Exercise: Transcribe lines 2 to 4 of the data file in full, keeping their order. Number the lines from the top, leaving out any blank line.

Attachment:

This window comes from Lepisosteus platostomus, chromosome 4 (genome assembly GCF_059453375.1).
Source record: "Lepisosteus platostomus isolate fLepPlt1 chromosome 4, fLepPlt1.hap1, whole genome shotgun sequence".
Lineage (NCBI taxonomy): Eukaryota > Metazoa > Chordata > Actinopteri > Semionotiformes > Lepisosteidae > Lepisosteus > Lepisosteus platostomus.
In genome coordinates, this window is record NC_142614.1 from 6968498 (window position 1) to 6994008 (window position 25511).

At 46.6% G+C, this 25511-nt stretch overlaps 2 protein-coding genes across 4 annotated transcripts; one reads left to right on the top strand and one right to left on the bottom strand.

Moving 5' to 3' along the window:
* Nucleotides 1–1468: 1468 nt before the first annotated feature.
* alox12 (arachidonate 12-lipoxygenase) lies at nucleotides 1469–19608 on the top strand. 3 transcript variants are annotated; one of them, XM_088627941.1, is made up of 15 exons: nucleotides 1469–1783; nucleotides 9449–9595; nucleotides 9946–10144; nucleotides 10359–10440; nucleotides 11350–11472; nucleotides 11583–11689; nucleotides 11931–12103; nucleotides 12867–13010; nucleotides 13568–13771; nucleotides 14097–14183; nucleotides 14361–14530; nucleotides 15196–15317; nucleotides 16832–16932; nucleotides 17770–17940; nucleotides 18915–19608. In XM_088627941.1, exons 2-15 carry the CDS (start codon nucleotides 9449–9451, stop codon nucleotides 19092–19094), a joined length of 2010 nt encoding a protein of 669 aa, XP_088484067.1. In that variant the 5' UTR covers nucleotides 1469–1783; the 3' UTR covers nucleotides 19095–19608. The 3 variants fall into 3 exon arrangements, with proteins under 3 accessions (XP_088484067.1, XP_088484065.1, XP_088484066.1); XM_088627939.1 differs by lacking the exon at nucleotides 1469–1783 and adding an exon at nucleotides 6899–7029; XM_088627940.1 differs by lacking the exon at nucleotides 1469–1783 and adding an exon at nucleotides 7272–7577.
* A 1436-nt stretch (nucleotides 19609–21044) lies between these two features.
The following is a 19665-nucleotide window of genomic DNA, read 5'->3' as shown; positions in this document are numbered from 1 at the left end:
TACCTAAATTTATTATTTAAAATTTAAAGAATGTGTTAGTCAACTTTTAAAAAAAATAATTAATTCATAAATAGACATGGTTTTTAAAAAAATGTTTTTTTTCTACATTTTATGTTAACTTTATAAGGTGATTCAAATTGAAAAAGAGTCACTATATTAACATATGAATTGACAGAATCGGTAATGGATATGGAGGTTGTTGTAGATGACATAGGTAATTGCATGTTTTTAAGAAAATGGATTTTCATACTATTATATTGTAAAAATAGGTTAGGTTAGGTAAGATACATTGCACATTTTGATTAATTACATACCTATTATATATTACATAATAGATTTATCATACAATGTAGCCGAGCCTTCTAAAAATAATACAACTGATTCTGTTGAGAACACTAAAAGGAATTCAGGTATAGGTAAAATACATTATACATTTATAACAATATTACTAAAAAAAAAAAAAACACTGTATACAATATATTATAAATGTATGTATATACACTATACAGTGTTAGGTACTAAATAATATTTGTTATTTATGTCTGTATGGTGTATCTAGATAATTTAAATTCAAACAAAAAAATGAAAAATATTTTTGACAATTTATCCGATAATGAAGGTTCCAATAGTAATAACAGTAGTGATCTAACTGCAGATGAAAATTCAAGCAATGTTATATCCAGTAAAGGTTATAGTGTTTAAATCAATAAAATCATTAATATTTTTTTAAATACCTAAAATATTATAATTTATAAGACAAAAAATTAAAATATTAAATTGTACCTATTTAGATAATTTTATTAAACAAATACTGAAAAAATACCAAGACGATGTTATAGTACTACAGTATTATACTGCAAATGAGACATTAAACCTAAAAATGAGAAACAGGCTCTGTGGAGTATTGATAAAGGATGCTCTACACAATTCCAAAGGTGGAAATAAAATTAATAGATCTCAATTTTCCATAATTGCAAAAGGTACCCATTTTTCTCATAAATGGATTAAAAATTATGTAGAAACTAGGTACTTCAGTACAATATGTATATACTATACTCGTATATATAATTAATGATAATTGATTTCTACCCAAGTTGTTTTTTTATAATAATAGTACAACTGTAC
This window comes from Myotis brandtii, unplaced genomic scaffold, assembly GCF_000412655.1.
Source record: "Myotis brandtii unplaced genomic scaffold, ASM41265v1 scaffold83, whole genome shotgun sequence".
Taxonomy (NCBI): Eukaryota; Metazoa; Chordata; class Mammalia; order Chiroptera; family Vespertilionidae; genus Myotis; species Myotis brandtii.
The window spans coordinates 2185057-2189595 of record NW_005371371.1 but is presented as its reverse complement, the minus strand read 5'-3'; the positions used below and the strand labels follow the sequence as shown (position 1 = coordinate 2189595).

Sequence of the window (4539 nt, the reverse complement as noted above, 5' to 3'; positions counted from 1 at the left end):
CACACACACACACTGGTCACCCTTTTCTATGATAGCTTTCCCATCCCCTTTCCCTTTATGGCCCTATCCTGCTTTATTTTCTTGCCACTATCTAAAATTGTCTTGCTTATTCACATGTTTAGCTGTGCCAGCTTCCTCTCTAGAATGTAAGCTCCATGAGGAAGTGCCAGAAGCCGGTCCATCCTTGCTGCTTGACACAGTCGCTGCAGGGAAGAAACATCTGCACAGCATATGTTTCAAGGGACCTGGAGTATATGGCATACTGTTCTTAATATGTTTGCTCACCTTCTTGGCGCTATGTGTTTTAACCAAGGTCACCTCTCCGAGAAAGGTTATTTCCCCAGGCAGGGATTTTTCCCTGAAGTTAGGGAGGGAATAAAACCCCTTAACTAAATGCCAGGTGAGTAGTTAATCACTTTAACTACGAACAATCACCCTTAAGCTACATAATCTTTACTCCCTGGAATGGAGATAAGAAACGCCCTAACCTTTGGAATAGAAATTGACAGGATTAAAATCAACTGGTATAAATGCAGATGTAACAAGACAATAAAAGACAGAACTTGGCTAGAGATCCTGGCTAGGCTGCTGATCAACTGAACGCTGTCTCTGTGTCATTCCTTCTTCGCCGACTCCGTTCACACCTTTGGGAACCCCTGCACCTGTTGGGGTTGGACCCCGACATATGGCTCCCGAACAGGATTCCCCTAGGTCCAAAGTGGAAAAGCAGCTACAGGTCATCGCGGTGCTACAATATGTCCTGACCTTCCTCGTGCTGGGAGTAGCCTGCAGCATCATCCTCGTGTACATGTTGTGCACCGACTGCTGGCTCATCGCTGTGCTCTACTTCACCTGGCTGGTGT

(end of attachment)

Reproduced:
Source record: "Lepisosteus platostomus isolate fLepPlt1 chromosome 4, fLepPlt1.hap1, whole genome shotgun sequence".
Lineage (NCBI taxonomy): Eukaryota > Metazoa > Chordata > Actinopteri > Semionotiformes > Lepisosteidae > Lepisosteus > Lepisosteus platostomus.
In genome coordinates, this window is record NC_142614.1 from 6968498 (window position 1) to 6994008 (window position 25511).